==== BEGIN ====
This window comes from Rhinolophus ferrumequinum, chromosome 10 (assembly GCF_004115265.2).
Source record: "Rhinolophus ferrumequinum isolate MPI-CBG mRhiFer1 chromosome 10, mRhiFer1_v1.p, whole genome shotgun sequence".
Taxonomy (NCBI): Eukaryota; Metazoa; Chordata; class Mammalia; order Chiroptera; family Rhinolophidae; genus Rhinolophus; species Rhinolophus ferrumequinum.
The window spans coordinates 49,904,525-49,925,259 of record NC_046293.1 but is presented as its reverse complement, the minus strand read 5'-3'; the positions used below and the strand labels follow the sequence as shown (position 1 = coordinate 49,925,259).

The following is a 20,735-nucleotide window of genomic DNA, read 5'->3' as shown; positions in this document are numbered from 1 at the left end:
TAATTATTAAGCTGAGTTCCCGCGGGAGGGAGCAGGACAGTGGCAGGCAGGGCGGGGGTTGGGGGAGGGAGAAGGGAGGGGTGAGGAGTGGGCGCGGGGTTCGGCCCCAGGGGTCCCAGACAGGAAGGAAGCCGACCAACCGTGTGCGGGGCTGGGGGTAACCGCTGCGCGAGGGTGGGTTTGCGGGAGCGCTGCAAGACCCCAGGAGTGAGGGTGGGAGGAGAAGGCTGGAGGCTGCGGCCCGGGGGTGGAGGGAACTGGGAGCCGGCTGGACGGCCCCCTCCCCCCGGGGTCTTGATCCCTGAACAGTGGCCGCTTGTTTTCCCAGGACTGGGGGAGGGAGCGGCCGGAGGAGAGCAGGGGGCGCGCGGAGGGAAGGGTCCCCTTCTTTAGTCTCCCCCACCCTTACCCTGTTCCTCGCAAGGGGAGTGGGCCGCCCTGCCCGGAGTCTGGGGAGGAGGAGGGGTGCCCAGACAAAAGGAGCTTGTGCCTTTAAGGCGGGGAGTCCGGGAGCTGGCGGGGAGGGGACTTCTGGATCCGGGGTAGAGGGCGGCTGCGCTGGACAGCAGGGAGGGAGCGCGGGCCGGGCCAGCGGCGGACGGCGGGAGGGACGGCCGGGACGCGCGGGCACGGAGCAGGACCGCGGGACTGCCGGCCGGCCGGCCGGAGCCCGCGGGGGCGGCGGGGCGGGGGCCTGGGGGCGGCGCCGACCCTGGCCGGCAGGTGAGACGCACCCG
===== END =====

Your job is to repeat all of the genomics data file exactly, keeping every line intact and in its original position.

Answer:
This window comes from Rhinolophus ferrumequinum, chromosome 10 (assembly GCF_004115265.2).
Source record: "Rhinolophus ferrumequinum isolate MPI-CBG mRhiFer1 chromosome 10, mRhiFer1_v1.p, whole genome shotgun sequence".
Taxonomy (NCBI): Eukaryota; Metazoa; Chordata; class Mammalia; order Chiroptera; family Rhinolophidae; genus Rhinolophus; species Rhinolophus ferrumequinum.
The window spans coordinates 49,904,525-49,925,259 of record NC_046293.1 but is presented as its reverse complement, the minus strand read 5'-3'; the positions used below and the strand labels follow the sequence as shown (position 1 = coordinate 49,925,259).

The following is a 20,735-nucleotide window of genomic DNA, read 5'->3' as shown; positions in this document are numbered from 1 at the left end:
TAATTATTAAGCTGAGTTCCCGCGGGAGGGAGCAGGACAGTGGCAGGCAGGGCGGGGGTTGGGGGAGGGAGAAGGGAGGGGTGAGGAGTGGGCGCGGGGTTCGGCCCCAGGGGTCCCAGACAGGAAGGAAGCCGACCAACCGTGTGCGGGGCTGGGGGTAACCGCTGCGCGAGGGTGGGTTTGCGGGAGCGCTGCAAGACCCCAGGAGTGAGGGTGGGAGGAGAAGGCTGGAGGCTGCGGCCCGGGGGTGGAGGGAACTGGGAGCCGGCTGGACGGCCCCCTCCCCCCGGGGTCTTGATCCCTGAACAGTGGCCGCTTGTTTTCCCAGGACTGGGGGAGGGAGCGGCCGGAGGAGAGCAGGGGGCGCGCGGAGGGAAGGGTCCCCTTCTTTAGTCTCCCCCACCCTTACCCTGTTCCTCGCAAGGGGAGTGGGCCGCCCTGCCCGGAGTCTGGGGAGGAGGAGGGGTGCCCAGACAAAAGGAGCTTGTGCCTTTAAGGCGGGGAGTCCGGGAGCTGGCGGGGAGGGGACTTCTGGATCCGGGGTAGAGGGCGGCTGCGCTGGACAGCAGGGAGGGAGCGCGGGCCGGGCCAGCGGCGGACGGCGGGAGGGACGGCCGGGACGCGCGGGCACGGAGCAGGACCGCGGGACTGCCGGCCGGCCGGCCGGAGCCCGCGGGGGCGGCGGGGCGGGGGCCTGGGGGCGGCGCCGACCCTGGCCGGCAGGTGAGACGCACCCG